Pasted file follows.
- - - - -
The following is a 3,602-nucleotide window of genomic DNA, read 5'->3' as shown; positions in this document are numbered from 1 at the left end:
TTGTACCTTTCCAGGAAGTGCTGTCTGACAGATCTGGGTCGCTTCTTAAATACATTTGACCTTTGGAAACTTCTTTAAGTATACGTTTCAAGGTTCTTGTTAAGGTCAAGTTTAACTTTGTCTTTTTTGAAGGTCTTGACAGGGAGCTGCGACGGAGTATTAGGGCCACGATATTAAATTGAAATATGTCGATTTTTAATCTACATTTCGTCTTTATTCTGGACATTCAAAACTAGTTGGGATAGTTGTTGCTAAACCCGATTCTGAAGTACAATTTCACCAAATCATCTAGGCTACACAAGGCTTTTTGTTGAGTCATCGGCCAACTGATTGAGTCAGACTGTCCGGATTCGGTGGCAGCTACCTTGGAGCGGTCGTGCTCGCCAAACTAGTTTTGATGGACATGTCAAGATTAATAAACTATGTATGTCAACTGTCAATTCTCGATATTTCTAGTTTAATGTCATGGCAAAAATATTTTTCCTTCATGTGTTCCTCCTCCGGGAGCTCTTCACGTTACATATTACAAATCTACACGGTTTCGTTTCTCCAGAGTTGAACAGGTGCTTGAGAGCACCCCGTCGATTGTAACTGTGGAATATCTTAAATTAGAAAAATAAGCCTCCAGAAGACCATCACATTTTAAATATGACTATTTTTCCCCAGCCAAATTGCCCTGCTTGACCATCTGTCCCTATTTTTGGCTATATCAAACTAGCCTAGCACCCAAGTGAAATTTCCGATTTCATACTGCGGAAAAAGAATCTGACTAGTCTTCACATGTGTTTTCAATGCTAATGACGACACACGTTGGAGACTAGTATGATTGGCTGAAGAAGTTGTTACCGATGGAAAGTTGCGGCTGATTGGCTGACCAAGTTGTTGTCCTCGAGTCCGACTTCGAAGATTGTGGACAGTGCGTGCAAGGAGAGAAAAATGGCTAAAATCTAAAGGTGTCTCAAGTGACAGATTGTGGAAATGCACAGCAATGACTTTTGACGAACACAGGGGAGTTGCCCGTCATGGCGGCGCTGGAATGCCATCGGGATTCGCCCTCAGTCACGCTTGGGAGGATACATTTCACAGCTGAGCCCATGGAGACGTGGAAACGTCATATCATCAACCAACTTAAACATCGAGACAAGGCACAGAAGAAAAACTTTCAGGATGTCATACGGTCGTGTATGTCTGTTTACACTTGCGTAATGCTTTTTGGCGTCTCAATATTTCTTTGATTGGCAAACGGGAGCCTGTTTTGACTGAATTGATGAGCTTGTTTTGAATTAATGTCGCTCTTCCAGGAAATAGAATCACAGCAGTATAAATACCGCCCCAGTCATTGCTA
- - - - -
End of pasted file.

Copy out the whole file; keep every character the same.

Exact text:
The following is a 3,602-nucleotide window of genomic DNA, read 5'->3' as shown; positions in this document are numbered from 1 at the left end:
TTGTACCTTTCCAGGAAGTGCTGTCTGACAGATCTGGGTCGCTTCTTAAATACATTTGACCTTTGGAAACTTCTTTAAGTATACGTTTCAAGGTTCTTGTTAAGGTCAAGTTTAACTTTGTCTTTTTTGAAGGTCTTGACAGGGAGCTGCGACGGAGTATTAGGGCCACGATATTAAATTGAAATATGTCGATTTTTAATCTACATTTCGTCTTTATTCTGGACATTCAAAACTAGTTGGGATAGTTGTTGCTAAACCCGATTCTGAAGTACAATTTCACCAAATCATCTAGGCTACACAAGGCTTTTTGTTGAGTCATCGGCCAACTGATTGAGTCAGACTGTCCGGATTCGGTGGCAGCTACCTTGGAGCGGTCGTGCTCGCCAAACTAGTTTTGATGGACATGTCAAGATTAATAAACTATGTATGTCAACTGTCAATTCTCGATATTTCTAGTTTAATGTCATGGCAAAAATATTTTTCCTTCATGTGTTCCTCCTCCGGGAGCTCTTCACGTTACATATTACAAATCTACACGGTTTCGTTTCTCCAGAGTTGAACAGGTGCTTGAGAGCACCCCGTCGATTGTAACTGTGGAATATCTTAAATTAGAAAAATAAGCCTCCAGAAGACCATCACATTTTAAATATGACTATTTTTCCCCAGCCAAATTGCCCTGCTTGACCATCTGTCCCTATTTTTGGCTATATCAAACTAGCCTAGCACCCAAGTGAAATTTCCGATTTCATACTGCGGAAAAAGAATCTGACTAGTCTTCACATGTGTTTTCAATGCTAATGACGACACACGTTGGAGACTAGTATGATTGGCTGAAGAAGTTGTTACCGATGGAAAGTTGCGGCTGATTGGCTGACCAAGTTGTTGTCCTCGAGTCCGACTTCGAAGATTGTGGACAGTGCGTGCAAGGAGAGAAAAATGGCTAAAATCTAAAGGTGTCTCAAGTGACAGATTGTGGAAATGCACAGCAATGACTTTTGACGAACACAGGGGAGTTGCCCGTCATGGCGGCGCTGGAATGCCATCGGGATTCGCCCTCAGTCACGCTTGGGAGGATACATTTCACAGCTGAGCCCATGGAGACGTGGAAACGTCATATCATCAACCAACTTAAACATCGAGACAAGGCACAGAAGAAAAACTTTCAGGATGTCATACGGTCGTGTATGTCTGTTTACACTTGCGTAATGCTTTTTGGCGTCTCAATATTTCTTTGATTGGCAAACGGGAGCCTGTTTTGACTGAATTGATGAGCTTGTTTTGAATTAATGTCGCTCTTCCAGGAAATAGAATCACAGCAGTATAAATACCGCCCCAGTCATTGCTA